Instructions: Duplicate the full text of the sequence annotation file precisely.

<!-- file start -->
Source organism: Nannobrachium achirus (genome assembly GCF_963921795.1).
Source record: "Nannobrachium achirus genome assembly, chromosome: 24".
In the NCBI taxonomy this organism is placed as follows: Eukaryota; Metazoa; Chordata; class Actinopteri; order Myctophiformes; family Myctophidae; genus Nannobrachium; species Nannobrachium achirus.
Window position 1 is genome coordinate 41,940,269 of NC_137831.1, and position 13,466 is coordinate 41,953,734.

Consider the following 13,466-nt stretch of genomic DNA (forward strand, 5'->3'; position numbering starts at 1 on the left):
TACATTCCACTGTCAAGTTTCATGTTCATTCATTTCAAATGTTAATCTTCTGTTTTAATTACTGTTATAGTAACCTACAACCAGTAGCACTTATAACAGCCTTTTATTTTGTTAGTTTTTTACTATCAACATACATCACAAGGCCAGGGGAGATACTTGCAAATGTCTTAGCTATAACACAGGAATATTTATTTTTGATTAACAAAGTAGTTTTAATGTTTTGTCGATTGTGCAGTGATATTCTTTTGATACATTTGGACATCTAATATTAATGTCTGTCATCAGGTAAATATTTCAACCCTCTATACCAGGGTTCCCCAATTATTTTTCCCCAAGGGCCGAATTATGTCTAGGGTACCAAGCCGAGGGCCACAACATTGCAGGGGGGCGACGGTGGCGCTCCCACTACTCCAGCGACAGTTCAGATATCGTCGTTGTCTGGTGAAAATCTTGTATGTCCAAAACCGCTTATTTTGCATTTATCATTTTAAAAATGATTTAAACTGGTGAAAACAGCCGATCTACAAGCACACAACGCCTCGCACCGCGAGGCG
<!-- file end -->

Source organism: Nannobrachium achirus (genome assembly GCF_963921795.1).
Source record: "Nannobrachium achirus genome assembly, chromosome: 24".
In the NCBI taxonomy this organism is placed as follows: Eukaryota; Metazoa; Chordata; class Actinopteri; order Myctophiformes; family Myctophidae; genus Nannobrachium; species Nannobrachium achirus.
Window position 1 is genome coordinate 41,940,269 of NC_137831.1, and position 13,466 is coordinate 41,953,734.

Consider the following 13,466-nt stretch of genomic DNA (forward strand, 5'->3'; position numbering starts at 1 on the left):
TACATTCCACTGTCAAGTTTCATGTTCATTCATTTCAAATGTTAATCTTCTGTTTTAATTACTGTTATAGTAACCTACAACCAGTAGCACTTATAACAGCCTTTTATTTTGTTAGTTTTTTACTATCAACATACATCACAAGGCCAGGGGAGATACTTGCAAATGTCTTAGCTATAACACAGGAATATTTATTTTTGATTAACAAAGTAGTTTTAATGTTTTGTCGATTGTGCAGTGATATTCTTTTGATACATTTGGACATCTAATATTAATGTCTGTCATCAGGTAAATATTTCAACCCTCTATACCAGGGTTCCCCAATTATTTTTCCCCAAGGGCCGAATTATGTCTAGGGTACCAAGCCGAGGGCCACAACATTGCAGGGGGGCGACGGTGGCGCTCCCACTACTCCAGCGACAGTTCAGATATCGTCGTTGTCTGGTGAAAATCTTGTATGTCCAAAACCGCTTATTTTGCATTTATCATTTTAAAAATGATTTAAACTGGTGAAAACAGCCGATCTACAAGCACACAACGCCTCGCACCGCGAGGCG